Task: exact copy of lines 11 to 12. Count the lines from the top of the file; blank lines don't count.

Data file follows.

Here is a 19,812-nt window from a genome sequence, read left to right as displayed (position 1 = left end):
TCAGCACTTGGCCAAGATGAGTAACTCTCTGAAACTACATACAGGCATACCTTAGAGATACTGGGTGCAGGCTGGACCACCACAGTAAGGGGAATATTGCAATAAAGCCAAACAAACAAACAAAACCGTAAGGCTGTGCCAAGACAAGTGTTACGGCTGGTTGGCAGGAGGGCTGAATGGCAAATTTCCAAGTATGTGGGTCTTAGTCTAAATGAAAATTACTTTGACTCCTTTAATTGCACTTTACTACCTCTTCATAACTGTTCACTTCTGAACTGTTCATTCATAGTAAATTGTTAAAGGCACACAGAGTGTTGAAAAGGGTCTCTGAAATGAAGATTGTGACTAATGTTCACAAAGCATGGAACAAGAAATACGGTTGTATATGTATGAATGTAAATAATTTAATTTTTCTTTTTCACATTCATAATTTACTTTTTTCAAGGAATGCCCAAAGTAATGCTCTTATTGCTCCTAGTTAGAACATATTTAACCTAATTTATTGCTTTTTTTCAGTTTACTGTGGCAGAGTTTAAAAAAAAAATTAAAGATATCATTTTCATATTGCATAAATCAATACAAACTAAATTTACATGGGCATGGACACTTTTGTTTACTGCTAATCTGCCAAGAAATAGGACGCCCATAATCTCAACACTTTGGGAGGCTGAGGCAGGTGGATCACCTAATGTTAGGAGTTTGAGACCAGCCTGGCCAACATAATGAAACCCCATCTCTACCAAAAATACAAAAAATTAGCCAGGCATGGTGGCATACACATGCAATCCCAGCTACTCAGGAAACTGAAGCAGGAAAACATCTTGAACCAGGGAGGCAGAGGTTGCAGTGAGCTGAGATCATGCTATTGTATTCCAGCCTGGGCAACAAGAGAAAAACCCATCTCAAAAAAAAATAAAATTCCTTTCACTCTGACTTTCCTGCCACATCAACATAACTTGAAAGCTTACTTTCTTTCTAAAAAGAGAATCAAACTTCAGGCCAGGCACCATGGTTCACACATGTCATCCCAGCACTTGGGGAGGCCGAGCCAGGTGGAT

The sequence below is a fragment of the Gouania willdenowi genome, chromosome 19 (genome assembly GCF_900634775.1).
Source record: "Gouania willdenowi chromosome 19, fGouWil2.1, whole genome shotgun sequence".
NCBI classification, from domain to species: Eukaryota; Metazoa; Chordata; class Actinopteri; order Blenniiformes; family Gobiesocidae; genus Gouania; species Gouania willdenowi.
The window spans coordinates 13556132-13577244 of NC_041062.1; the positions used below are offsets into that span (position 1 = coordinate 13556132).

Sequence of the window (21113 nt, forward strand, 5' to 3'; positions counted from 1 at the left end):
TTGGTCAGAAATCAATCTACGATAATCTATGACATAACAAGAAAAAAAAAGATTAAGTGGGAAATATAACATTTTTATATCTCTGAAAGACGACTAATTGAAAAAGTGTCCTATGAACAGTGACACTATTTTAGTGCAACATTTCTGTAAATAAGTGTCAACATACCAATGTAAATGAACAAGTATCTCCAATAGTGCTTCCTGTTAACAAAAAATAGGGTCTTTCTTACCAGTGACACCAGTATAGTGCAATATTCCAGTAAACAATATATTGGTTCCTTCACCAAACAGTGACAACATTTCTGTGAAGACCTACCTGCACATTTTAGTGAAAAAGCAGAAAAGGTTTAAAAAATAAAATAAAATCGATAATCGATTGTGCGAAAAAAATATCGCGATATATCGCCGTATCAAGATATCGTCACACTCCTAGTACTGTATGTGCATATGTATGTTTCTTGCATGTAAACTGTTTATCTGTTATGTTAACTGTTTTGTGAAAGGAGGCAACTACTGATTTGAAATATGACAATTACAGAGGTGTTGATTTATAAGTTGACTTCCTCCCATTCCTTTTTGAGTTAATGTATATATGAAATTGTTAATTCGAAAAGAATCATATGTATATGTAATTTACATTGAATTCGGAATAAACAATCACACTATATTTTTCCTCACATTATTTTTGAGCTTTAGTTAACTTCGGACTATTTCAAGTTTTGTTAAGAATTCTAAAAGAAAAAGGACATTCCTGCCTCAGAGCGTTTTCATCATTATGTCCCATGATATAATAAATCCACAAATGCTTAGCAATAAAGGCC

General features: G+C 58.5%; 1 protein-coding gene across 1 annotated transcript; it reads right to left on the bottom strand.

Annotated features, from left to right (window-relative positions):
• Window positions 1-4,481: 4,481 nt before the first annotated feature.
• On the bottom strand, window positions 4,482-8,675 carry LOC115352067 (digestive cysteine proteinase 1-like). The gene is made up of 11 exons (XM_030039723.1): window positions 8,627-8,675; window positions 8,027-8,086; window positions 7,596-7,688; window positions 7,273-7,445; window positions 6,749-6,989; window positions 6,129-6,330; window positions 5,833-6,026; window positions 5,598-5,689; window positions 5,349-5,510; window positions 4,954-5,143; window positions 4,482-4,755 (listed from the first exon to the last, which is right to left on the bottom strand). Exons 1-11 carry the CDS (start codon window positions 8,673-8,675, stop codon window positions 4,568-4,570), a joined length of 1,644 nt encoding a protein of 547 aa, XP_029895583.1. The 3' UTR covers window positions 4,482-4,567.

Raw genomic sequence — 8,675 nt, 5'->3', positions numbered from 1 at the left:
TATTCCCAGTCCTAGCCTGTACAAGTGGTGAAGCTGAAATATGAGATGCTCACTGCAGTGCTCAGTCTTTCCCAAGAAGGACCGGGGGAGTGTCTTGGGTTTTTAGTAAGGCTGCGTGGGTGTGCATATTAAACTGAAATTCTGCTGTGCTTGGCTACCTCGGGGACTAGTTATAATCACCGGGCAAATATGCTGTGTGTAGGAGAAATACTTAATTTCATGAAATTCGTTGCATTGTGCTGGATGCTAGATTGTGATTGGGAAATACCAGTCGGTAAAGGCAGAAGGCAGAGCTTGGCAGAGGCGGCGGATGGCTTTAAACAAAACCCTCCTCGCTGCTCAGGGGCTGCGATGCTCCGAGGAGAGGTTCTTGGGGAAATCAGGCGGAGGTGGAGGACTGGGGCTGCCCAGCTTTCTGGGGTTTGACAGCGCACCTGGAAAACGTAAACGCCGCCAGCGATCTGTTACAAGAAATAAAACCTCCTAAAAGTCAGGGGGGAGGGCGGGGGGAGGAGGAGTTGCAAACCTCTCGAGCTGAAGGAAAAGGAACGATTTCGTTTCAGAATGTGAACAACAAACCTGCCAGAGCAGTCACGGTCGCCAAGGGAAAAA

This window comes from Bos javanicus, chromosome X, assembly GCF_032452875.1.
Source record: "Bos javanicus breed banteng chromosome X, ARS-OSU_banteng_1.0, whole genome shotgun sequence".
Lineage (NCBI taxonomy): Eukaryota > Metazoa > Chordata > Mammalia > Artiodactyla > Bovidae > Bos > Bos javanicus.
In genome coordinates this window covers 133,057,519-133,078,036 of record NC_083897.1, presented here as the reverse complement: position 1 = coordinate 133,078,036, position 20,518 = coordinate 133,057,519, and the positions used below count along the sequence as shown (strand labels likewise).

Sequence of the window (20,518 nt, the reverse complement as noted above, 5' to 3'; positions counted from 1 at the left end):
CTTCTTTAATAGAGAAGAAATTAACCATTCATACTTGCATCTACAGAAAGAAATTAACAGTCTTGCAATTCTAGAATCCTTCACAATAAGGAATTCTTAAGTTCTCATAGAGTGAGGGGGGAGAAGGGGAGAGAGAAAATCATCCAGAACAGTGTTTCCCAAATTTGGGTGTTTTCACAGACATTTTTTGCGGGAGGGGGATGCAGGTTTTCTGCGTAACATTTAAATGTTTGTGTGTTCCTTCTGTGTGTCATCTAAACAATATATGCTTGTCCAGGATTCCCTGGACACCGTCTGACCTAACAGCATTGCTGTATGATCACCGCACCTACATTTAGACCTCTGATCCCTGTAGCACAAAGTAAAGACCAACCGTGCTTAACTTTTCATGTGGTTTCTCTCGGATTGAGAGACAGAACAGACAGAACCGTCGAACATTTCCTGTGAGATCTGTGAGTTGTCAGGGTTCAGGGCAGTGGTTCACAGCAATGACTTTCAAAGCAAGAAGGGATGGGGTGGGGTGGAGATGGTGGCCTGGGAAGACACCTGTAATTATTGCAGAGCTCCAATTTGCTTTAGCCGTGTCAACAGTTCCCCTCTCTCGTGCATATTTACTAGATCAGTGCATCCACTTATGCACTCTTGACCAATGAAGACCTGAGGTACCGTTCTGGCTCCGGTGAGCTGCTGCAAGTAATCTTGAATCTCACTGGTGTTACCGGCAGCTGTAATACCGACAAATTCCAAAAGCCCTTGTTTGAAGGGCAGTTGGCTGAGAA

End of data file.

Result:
• Window positions 1-4,481: 4,481 nt before the first annotated feature.
• On the bottom strand, window positions 4,482-8,675 carry LOC115352067 (digestive cysteine proteinase 1-like). The gene is made up of 11 exons (XM_030039723.1): window positions 8,627-8,675; window positions 8,027-8,086; window positions 7,596-7,688; window positions 7,273-7,445; window positions 6,749-6,989; window positions 6,129-6,330; window positions 5,833-6,026; window positions 5,598-5,689; window positions 5,349-5,510; window positions 4,954-5,143; window positions 4,482-4,755 (listed from the first exon to the last, which is right to left on the bottom strand). Exons 1-11 carry the CDS (start codon window positions 8,673-8,675, stop codon window positions 4,568-4,570), a joined length of 1,644 nt encoding a protein of 547 aa, XP_029895583.1. The 3' UTR covers window positions 4,482-4,567.